Basement is the story of an African-American fighter pilot in World War II who crash lands in war-torn France and is rescued by a French farm girl who doesn't know English. Stuck together in her farmhouse basement hiding away from the Nazis, the two find communication, friendship, and eventually love as the war comes dangerously close to home.
This story was first created by me in 1996, when I grew fond of seeing movies, reading about the Tuskegee Airmen, and being fascinated about the number of African America men who gave their lives fighting the Nazi forces in Europe. In addition, there were many films and stories of resistance groups who worked underground to save Jewish citizens, among other groups targeted and imprisoned. I wanted to combine those ideas into one story, and create something that shows how the incredible spirit of humans stuck in a time of fear can persevere, and in many cases help each other.
The story began as simply a one-act play with only two characters: Lt. Michael Crawler and Katrine Faustin. I've worked on Basement for 20 years, adding new scenes and creating different endings. It's been one of the few shows in my repertoire that I've been afraid to put on. I felt like the story was powerful and important, and I never wanted to just put it up without finding the right actors, director or producer. I care about this story so much that it took me nearly 17 years to even have a proper reading of it, and I finally felt comfortable putting it up in a workshop setting. I'm excited to say that I've found excellent people to be a part of this show, and I feel very comfortable being able to let people see the show and experience the same emotions I had creating it.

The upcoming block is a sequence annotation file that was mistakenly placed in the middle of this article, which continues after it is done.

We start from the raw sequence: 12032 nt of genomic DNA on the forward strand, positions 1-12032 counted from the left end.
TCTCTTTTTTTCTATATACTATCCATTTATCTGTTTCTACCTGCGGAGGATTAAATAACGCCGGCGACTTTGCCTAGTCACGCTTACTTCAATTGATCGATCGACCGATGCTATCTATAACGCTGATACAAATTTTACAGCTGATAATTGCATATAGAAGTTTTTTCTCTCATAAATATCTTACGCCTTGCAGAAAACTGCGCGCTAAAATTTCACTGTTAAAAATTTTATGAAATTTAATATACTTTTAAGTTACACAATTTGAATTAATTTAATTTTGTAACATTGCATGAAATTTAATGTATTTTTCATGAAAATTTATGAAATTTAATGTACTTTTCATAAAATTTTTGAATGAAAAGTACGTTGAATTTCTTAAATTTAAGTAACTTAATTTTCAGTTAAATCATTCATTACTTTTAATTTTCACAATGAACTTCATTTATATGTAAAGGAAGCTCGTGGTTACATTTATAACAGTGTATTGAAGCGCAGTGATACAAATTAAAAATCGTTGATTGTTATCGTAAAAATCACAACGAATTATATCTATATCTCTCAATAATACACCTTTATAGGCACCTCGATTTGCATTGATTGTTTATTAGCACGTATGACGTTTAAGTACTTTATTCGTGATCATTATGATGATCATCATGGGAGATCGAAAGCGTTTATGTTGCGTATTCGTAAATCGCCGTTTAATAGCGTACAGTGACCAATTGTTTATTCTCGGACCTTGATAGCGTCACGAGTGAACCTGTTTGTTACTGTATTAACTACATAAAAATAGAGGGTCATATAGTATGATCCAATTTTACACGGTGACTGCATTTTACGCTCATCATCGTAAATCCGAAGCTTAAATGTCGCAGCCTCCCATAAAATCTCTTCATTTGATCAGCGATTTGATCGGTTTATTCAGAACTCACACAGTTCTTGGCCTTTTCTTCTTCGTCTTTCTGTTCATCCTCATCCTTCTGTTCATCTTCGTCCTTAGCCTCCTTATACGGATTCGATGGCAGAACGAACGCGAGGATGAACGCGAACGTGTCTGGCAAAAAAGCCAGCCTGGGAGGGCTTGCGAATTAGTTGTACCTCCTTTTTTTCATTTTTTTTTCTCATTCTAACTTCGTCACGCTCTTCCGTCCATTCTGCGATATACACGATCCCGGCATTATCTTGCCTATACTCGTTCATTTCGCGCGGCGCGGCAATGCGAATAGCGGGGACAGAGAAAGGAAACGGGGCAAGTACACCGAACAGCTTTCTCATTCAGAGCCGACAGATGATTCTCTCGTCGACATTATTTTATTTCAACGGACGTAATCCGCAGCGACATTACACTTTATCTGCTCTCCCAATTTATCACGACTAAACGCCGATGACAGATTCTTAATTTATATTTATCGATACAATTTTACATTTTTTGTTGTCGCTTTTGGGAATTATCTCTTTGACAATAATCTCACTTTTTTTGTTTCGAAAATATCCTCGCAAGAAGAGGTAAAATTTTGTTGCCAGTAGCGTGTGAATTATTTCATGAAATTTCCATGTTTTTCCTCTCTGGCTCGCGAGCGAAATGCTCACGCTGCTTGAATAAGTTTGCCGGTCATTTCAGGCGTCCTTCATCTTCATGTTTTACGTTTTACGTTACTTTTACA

When writing the show Basement, I used many stories of the Tuskegee Airmen as a basis, because their stories of courage and determination deserve to be told. As inspiration, I followed the stories of soldiers such as Clarence Huntley Jr. and Joseph Shambrey, and more notably Roscoe Brown. Mr. Brown was not only a Tuskegee Airman, but a professor at New York University, President of Bronx Community College, and director for the Center for Education Policy at the City University of New York. His efforts led to being awarded the Congressional Gold Medal in 2007 as a collective group with the Tuskegee Airmen. While Basement is not based on a specific Tuskegee Airman, the story is based on their valor during World War II, and Roscoe Brown is a true inspiration to me as a playwright and as a New Yorker. Therefore, I dedicate our performances to Mr. Brown and the members of the Tuskegee Airmen, whose courage and strength were instrumental in the creation of Basement.